For this 12-week brief, we were required to investigate a current cutting-edge technology, and apply it to an area of our choice. In addition to creating a prototype which 'realised' our concept, we were also required to produce an enhanced design document. This contained historical, theoretical, and contextual research relating to our chosen field. The project challenged us to self-initiate a topic, but also gave us the freedom to research into an area of personal interest. I chose to explore Augmented Reality, utilising it to make education immersive, fun, and engaging.
Download my supporting document, which displays the full process of my design in detail.
I designed an app called 'LearnAR', in which students can learn about a number of historical objects in Augmented Reality. Using it, teachers can send AR homework tasks to students, enabling them to explore the object by visualising it directly on their devices. After taking on a set of questions to test their knowledge, marks are sent to the teacher and automatically added to their digital mark book. For contextual questions, teachers can provide audio feedback, saving them time on admin tasks.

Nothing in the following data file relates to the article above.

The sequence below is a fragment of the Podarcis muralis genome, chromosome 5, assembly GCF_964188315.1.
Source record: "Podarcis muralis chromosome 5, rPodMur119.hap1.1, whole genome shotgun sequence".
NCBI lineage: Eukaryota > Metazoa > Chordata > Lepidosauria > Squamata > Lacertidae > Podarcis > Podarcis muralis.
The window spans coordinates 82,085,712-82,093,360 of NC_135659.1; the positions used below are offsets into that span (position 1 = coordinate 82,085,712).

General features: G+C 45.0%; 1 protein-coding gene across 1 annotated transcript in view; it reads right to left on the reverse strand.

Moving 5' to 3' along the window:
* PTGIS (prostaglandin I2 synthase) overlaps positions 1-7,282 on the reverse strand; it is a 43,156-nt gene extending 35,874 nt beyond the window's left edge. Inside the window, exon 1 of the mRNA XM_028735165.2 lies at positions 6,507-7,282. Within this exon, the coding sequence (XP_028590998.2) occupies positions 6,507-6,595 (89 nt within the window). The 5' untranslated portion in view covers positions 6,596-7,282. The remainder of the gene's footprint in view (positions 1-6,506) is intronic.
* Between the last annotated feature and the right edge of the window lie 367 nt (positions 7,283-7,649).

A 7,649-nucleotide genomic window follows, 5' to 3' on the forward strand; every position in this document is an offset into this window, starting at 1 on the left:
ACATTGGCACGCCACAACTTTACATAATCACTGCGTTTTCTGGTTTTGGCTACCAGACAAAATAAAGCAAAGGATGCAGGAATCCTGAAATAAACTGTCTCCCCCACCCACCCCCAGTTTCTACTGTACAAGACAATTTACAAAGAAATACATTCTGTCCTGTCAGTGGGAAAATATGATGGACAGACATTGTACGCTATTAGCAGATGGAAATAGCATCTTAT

For my research, I looked into competing AR apps, other homework tools, as well as examined research papers which identified the benefits of using AR within history education. In conducting a survey, I obtained data from teachers and students alike, gaining an idea of their preferences towards the app. Conducting a large amount of research into my audience helped me to ensure that I kept the users' needs at the centre of the design process.
The logo symbolises the learning being 'unlocked' from the box by visualising the objects in 3D. This reinforces the idea that the app aims to use AR in a beneficial, well-considered way, rather than shoehorning it in. I developed two interactive prototypes, one for the student, and one for the teacher. My final video can be viewed below.